But a visit to a certified elder attorney might help. 
You say she has no assets, does she have income? Has her income changed since she moved in? Has the price gone up? 
I’m trying to understand where it went wrong. When she got behind and why? 
Helpful Answer (8)
Report

Bunny, sounds like you are trying to clean up someone else's mistakes. Going higher might work - many times the lower level people do not have authority to do much.
Helpful Answer (8)
Report

Can you meet with the financial department at the ALF and ask for a payment schedule that you and your mother could handle?
Helpful Answer (7)
Report

JoAnn
It was on bunny’s profile that her mom is in ALF.

BUNNY
Was there a misunderstanding about when the LTC would begin?
I’m not familiar with the bridge loan. You can go to the search box for this website and enter that term and see what comes up. However, the word loan indicates repayment.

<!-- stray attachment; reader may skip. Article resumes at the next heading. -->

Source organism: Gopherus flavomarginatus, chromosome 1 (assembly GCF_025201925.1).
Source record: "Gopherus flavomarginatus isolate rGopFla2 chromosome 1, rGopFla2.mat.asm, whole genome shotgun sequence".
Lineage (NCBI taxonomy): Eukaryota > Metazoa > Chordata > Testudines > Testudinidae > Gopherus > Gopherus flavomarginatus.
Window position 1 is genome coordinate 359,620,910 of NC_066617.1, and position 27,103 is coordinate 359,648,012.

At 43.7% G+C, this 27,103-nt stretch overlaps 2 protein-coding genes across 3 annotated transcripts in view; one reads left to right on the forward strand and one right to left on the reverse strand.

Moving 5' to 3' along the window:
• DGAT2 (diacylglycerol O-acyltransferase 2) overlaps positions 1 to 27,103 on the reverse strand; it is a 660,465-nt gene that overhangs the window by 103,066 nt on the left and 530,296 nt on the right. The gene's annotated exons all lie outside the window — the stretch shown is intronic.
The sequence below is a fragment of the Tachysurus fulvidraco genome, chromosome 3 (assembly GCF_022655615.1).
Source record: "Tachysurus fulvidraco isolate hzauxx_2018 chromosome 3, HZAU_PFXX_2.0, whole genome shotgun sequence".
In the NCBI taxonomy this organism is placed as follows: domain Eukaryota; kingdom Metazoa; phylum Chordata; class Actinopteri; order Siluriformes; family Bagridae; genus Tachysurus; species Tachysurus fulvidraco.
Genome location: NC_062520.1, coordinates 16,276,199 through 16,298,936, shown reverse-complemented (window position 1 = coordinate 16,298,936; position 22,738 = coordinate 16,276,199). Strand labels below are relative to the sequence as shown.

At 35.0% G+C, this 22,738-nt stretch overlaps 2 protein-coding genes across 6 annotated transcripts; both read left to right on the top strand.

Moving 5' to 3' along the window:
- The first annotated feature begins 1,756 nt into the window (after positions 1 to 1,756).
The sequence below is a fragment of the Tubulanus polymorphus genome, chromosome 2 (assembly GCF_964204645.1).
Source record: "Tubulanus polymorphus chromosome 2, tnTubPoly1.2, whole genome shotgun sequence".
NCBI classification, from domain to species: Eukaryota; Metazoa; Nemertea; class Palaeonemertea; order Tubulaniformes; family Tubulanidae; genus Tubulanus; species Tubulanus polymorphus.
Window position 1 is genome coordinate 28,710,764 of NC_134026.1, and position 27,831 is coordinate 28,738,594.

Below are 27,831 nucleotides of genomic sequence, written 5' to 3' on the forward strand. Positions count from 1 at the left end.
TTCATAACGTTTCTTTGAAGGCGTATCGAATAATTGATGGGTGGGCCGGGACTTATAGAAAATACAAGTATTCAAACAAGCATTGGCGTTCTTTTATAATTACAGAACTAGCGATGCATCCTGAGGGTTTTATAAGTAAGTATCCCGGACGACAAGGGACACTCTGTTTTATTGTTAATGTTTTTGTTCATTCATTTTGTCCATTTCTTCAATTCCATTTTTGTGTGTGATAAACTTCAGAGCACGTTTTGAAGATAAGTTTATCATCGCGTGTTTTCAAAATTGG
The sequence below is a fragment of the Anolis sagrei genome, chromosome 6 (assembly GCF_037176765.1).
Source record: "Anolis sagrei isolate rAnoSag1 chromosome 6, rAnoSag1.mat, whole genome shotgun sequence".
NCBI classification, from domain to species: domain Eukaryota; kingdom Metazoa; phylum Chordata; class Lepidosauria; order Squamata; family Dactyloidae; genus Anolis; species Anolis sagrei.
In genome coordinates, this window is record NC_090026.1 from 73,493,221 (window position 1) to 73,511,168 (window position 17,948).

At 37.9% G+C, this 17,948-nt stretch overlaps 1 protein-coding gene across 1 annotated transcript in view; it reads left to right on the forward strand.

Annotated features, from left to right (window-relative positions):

Ask the ALF about how the county assistance is accessed. Perhaps you could call Area Agency on Aging and discuss this problem.
When the ALF can’t squeeze blood from a turnip they might agree that the SS payment and the LTC payments add up to more than the county assistance provides. The problem might be that the person you are dealing with does not have the authority to do anything but push for payment. See if you can elevate your level of contact. Ask if there is someone else you can speak with that might have the authority to evaluate your moms situation. Explain they are leaving you with little recourse but to move your mom as mom is already giving them all she has.